As I was walking along, listening to the chants, I suddenly remembered when people used to say "Silence = Death" and I realized that the same thing is happening now. When people's lives are in danger, they take to the streets. It's a chance to find out whether or not the majority cares when gay men die of AIDS or trans women of color are murdered.
In fact, after the march was over I did see someone wearing a "Silence = Death" T-shirt. I thought about going over to talk to him but then realized I couldn't do it. By which I mean, I had been crying before and I felt myself getting choked up again. So I just went home.
Apparently only one trans person, Penny Proud, was murdered in New Orleans this year. There were other deaths though. One white trans woman killed herself in November -- someone I didn't know personally, although many of my friends did. I don't know how many others. What I do know is that I hear black people say "I've been to so many funerals." The only time I hear white people say that is when they're talking about AIDS.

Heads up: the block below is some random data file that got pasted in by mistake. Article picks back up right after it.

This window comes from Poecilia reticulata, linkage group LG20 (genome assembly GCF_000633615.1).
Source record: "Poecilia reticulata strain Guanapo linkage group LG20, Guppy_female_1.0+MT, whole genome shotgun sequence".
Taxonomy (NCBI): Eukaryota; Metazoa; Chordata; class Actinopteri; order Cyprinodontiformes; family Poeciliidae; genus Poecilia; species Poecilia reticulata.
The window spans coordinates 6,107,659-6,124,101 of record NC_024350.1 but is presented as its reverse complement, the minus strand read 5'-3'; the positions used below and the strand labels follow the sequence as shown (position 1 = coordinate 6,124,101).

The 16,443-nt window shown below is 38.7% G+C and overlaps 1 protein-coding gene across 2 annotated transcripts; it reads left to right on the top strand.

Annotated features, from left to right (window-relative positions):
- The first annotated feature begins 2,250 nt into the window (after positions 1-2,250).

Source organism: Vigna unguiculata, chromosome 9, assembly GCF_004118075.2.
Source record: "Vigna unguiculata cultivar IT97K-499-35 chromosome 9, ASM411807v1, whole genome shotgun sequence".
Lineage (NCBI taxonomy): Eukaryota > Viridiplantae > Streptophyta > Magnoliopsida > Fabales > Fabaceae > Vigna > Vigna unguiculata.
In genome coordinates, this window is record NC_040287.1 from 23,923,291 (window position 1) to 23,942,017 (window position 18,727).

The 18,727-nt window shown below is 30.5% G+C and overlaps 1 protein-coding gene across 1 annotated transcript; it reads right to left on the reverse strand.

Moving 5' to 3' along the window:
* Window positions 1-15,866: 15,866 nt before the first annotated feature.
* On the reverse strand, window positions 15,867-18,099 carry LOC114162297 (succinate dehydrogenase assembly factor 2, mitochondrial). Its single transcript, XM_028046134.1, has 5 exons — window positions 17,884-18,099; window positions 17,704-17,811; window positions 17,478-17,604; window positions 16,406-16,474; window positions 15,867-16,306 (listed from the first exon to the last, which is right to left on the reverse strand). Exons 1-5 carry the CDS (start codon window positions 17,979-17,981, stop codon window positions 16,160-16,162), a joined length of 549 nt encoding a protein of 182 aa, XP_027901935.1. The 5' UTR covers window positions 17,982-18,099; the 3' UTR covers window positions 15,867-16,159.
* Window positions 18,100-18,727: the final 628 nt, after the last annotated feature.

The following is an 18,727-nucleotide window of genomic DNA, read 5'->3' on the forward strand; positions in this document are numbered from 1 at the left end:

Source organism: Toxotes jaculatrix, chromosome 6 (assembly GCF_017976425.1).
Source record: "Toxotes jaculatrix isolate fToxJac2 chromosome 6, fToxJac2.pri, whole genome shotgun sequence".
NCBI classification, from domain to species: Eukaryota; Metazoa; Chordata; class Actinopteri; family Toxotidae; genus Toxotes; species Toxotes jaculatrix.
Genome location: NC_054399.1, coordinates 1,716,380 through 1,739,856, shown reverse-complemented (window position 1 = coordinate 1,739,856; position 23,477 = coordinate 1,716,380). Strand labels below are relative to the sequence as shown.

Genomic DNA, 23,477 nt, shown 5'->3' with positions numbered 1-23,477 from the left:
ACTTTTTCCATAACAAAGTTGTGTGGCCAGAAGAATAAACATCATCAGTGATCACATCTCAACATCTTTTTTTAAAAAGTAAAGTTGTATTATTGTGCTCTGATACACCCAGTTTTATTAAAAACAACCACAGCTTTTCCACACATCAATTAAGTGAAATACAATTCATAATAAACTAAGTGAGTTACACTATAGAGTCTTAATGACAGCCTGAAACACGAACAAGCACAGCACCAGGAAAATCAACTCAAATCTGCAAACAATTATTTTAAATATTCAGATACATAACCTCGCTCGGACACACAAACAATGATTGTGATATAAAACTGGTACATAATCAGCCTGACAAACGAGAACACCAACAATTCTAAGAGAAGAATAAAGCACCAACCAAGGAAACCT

Is it only death that gets people to feel sympathy? (I'm thinking of all the tragic deaths we see in movies, from Waterloo Bridge to The Dallas Buyers Club.) That is what kills us: so often our lives don't attract sympathy. It's as if the only thing we can do right is to die. "Nothing in his life became him like the leaving it." Many times I've heard Transgender Day of Remembrance described as an opportunity to inform cis people that we don't deserve to die. And we don't. But is that the only moral appeal we have?
Perhaps people admire those who are willing to die for what they believe in, like Harvey Milk. Can we also live for what we believe in? Is that worth more than dying? When do we achieve admiration for our survival? I guess in order for that to happen, people would have to acknowledge just how heroic our survival is. Give us our roses while we're still here.
(Once or twice people have called me "brave." I hate that. But collectively we are brave.)